Wednesday, 27 November 2013


Last week saw the culmination of many tweets, a bit of haggling and some organisation. Last Tuesday evening I drove to a hotel about 20 minutes from my house, had a couple of drinks with a new friend, and exchanged 4 of my own bottles of wine with 4 of his. We performed a 'Wine Swap'!

To explain a bit, I'll go back in time a few months. I joined Twitter at a similar time to starting this blog. I started to follow many individuals who are involved in the wine industry, to try and keep up-to-date on current wine affairs. These were people I'd heard about, or read articles by, or knew in person already. Big names to start with, Jancis Robinson, Jamie Goode and Hugh Johnson for example. Now, Twitter does a useful thing, of telling you who else follows, or starts to follow, these people. It also advises you as to who you could follow based on your current Twitter activities. Through these kind suggestions, I came across the phenomenon of the #WineSwap (Hashtag WineSwap). This 'trend' was started by two chaps from Birmingham, Matt and James.

The #WineSwap was an idea they came up with, simply from doing it themselves, realising that it may take-off on a wider scale. Matt and James, and their other friends, were already talking about each others wines, discussing their collections. They decided that should one person buy a case of many bottles, it would be good to swap some of those for bottles from a mate's collection. When you only have a small collection, having many of the same wine takes up space and narrows your choice. Swapping some of those 'excess' wines for others, broadens your collection in an easy and trustworthy way. It allows you to try different styles of wine from different regions, producers or vintages. Twitter is simply the conduit tool for the idea. It makes it easy to spread the word using the trend '#WineSwap', acting as a search tool.

As well as this, the lads thought they would try something slightly different, which they call 'The Quest'. This idea is simply to exchange a bottle of wine worth £5, for a Chateau Latour 1982. Obviously, this won't be done in one go. The idea is to make incremental #WineSwaps, that steadily get them closer to the goal. I think they explain it slightly better on their website here. Matt and James blog about the Quest, so go and have a read, it's very interesting so far.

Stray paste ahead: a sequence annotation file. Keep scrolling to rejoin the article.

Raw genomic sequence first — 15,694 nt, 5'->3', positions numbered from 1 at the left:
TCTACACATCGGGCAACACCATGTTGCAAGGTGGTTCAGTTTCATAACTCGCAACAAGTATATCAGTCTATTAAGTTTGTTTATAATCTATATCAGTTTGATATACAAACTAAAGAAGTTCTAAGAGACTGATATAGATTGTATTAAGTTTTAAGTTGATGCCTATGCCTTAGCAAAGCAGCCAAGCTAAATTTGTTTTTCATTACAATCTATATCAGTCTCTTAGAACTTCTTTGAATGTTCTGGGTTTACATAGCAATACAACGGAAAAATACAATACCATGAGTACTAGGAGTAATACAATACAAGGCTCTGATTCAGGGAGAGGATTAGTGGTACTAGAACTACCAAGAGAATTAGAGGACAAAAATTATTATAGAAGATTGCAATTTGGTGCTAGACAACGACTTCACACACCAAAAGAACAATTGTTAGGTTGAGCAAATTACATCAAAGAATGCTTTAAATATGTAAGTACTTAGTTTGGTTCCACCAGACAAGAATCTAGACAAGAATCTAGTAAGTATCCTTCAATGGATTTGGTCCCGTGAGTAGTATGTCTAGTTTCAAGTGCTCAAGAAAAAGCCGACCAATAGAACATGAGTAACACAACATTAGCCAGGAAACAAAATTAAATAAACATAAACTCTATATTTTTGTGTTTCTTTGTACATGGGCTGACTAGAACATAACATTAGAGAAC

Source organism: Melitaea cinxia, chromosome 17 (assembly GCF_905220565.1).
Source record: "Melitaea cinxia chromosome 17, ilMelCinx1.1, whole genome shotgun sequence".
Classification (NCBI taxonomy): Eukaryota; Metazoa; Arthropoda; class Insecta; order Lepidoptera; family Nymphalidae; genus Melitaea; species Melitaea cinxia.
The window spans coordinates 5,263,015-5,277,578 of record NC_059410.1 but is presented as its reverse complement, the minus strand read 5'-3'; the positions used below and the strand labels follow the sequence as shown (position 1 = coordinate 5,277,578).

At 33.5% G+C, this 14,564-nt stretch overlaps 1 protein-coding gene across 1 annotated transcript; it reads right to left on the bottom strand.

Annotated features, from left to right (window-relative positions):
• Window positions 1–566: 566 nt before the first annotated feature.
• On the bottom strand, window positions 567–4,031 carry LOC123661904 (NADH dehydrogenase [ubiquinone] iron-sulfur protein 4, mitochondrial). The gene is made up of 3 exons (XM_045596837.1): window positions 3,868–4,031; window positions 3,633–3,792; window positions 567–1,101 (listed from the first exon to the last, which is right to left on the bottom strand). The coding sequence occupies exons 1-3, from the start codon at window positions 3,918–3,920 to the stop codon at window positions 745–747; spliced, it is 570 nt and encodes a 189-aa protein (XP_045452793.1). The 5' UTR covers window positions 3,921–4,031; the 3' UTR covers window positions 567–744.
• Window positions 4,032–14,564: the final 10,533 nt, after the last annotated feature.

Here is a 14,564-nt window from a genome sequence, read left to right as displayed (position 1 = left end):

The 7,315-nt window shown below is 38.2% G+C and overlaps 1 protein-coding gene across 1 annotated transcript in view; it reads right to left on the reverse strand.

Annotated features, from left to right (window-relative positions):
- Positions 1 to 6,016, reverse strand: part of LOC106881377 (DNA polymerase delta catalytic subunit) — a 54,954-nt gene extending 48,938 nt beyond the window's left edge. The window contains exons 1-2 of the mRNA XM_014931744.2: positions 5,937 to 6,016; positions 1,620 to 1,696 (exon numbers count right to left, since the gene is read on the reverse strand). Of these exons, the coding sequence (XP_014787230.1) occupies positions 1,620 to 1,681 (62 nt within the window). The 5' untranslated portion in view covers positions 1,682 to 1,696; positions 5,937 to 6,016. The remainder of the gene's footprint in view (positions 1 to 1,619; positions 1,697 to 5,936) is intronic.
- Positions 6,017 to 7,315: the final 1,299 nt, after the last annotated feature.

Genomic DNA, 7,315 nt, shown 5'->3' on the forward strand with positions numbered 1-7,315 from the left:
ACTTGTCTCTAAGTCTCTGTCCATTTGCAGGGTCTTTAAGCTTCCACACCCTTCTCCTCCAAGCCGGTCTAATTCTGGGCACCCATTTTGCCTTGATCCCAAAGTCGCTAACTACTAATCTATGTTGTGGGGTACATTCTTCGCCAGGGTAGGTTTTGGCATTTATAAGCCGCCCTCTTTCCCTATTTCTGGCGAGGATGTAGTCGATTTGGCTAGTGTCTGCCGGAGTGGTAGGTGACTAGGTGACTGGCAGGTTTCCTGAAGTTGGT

So, having gotten in touch with both Matt and James on Twitter, I told them I had some bottles I was willing to swap. In Matt's case, I'd read about his trip to Rioja, and was pleased when he wanted to swap some Bodegas Muga (Rioja Alta). James wanted to swap some excess Cru Bourgeois Bordeaux. The precise swaps were actually: a bottle each of Chateau La Tour de Bessan 2009 and Chateau Chasse-Spleen 2005, from my cellar, for Muga's Seleccion Especial 2009 and 2006 (respectively) from Matt. James wanted to swap 2 bottles of my Chateau Potensac 2008 for 2 bottles of his Chateau Poujeaux 2008. In all cases, these seem like very fair trades, in terms of both quality and worth.

Having arranged all this via Twitter, James met me at the hotel he was staying at while away for work. Conveniently for me, it was much closer than Birmingham, and James was to be there anyway. We met in the evening and had a couple of drinks, we chatted about a lot of wine-related things, especially the #WineSwap concept, and ultimately left with new wines.

The outcome to all this then, is that I feel I have not only expanded my cellar, but additionally made new acquaintances, and learned more about the world of wine. If I ever have bottles of wine I feel I don't need (a rare occurrence) or someone offers me a bottle (or two) of something I want, I shall most definitely consider a #WineSwap, it's a great idea! I certainly intend to keep in touch with Matt and James, and may try to wheedle my way in to tasting their '82 Latour!

Read more about the #WineSwap blog and keep up-to-date with the Quest at Or if you're interested in a WineSwap, look for the trend on Twitter.

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